Archives for posts with tag: work

Wherever you go in town and city centres, there are more and more coffee shops. Not easy to decide where to go. Not every “cafés” provide the same kind of customer service and coffee quality. It all depends on what you are after.

Some people like to monopolize a table and seat for hours because they NEED to work online: all this is fine as long as they purchase drink or food regularly. If the business provides free WiFi internet access, the customer needs to show respect and help the espresso bar to run by putting some money in the till!

Sadly, not everyone sees it this way.

Barista life is an interesting one. That person making/preparing coffee can see and observe a lot of things from behind the counter even when busy.

The role is not just about pressing a button and steaming that milk according to the order placed by caffeine lovers. There is a compulsory but natural eye-contact and subtle panning through the room to make sure everyone is fine – no need to ask anything.

Too many people assimilate a barista to be a kind of hipster looking person – the trendy type with beanie, beard, tattoo and other lumberjack shirt. This is just a stereotype… don’t believe what everyone is saying.

What is essential is the quality of the brew: getting the ratio (water – coffee) and the extraction right. The rest is just irrelevant.

Looking cool is too much of a 21st century topic – for some (unknown) reasons individuals like to deal with fashionable members of staff. This is not a guarantee of quality though… it is just the image and appearance. A more classic looking coffee maker can be as good as (if not better) than the regular laid back barista.

Before going further into this, a barista is a knowledgeable and hard working person – sometimes customers believe that they are allowed to treat him/her (because yes, there are female barista too) like a close friend. Why is that? This type of attitude wouldn’t be welcome in other businesses such as bank, civic centre or pharmacy.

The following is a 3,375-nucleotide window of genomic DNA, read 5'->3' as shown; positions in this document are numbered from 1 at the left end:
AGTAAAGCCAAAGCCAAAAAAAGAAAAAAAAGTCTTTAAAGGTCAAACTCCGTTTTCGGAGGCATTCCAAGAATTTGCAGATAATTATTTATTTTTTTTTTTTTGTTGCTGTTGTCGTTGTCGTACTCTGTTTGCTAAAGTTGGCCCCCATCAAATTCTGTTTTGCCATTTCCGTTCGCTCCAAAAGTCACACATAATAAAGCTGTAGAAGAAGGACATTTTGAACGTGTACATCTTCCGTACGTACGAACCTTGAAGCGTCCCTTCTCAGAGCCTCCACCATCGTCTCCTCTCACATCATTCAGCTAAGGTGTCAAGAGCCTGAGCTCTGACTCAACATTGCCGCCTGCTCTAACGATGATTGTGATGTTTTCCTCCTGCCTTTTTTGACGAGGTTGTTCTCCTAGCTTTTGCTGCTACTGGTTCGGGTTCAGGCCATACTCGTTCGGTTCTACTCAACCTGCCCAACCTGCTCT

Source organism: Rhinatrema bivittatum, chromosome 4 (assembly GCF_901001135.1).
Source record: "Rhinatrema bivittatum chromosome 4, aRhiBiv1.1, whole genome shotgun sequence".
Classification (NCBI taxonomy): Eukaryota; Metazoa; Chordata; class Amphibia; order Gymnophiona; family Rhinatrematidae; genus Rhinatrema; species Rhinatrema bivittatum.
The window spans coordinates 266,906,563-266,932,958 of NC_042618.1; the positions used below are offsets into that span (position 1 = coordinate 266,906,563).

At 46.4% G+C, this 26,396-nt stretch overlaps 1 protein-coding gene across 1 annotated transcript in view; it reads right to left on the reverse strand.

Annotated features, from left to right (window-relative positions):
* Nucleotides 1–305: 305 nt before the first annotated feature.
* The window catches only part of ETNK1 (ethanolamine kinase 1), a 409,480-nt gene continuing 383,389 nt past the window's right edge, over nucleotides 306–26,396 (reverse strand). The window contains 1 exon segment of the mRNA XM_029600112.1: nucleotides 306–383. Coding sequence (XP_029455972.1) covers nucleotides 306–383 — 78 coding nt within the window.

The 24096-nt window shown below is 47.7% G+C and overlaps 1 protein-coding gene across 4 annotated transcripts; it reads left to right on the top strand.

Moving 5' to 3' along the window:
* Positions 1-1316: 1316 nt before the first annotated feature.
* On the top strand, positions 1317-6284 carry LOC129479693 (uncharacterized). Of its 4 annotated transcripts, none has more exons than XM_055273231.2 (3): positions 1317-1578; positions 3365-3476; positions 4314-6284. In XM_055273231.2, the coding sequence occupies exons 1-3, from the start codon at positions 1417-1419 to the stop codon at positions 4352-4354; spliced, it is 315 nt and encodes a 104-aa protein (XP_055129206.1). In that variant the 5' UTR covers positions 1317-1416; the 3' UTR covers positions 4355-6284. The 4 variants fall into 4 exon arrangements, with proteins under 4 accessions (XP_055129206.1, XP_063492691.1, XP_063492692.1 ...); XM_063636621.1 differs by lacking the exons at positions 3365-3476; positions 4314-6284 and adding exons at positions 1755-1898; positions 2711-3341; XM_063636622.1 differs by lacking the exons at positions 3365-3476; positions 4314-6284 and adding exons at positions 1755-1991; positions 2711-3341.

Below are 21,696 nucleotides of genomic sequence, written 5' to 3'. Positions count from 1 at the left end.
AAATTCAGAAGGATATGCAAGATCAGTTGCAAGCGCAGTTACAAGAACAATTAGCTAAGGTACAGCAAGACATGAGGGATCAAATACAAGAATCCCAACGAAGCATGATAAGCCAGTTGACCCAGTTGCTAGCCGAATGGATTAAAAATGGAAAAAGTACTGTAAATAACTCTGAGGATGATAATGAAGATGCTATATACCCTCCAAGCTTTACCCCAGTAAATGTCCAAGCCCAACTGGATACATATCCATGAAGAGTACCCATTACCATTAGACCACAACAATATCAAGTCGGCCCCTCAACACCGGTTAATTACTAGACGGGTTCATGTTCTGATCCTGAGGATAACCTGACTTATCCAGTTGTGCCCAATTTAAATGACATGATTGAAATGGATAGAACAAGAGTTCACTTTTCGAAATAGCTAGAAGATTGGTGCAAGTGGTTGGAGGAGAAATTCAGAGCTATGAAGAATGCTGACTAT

Respect your Barista

Respect your Barista

The procedure is straight forward: a person comes to the counter, orders a drink (based on an espresso) and eventual cake, the barista makes that crafted coffee and charge for the various items. After this process and according to the layout and flow of customers, a dialogue can take place on various subjects. It can be about the coffee itself or just a brief “are you enjoying the aroma/flavour of the coffee“?

Maxwell Colonna-Dashwood of Colonna & Small’s in Bath is an expert and almost a scientist when it comes to making the perfect cup.

This interview produced by Shot By Shot Films gives you an idea of what running a successful business is about.

Colonna-Dashwood has won the UK Barista Championship in 2012 and 2014 and finished 5th of the World Barista Championship 2014 (video HERE) – this means that those beverages are without a shadow of a doubt prepared with care.

But things don’t stop here. There is a forthcoming adventure about expanding and…diversification of services: Colonna & Hunter.

This is a lifestyle or even better…real dedication. The amount of hours involved are just enormous. Most of the time, people are surprised to hear how hard it can be to work in a coffee shop. The opening “mise en place” and keeping everything perfectly tidy requires constant attention.

Last but not least, a market survey and strategy are vital, because it would be insane to pick and invest in a commercial property randomly then “wait and see“. The return on invested capital (ROIC) has to bring positive results…this is the aim of all companies.

Spending around 10 hours a day on duty and ready to serve customers without showing signs of tiredness is a job that not everyone could fulfill. This is barista life… when closing the door after such shift, you can understand why that very barista won’t be seen in local pubs/clubs…it is generally a choice!

Black coffee and doughnut

Black coffee and doughnut

Always remember that when you are stepping into a shop, you are a guest, a customer and respecting the premises and the staff is essential. It doesn’t make you the king of the castle!

For some unknown reason, some (not all) regular customers like to be friend with the barista. It is understandable that he/she is making you a nice and delightful coffee every day/morning. However, the barista is a profession and getting his/her name won’t change the quality of the drink. Of course, it is always good to know something about the person on the other side of the counter. But, sometimes a barista likes to be known as “the barista”. It is a (demanding) job…yes, it is indeed.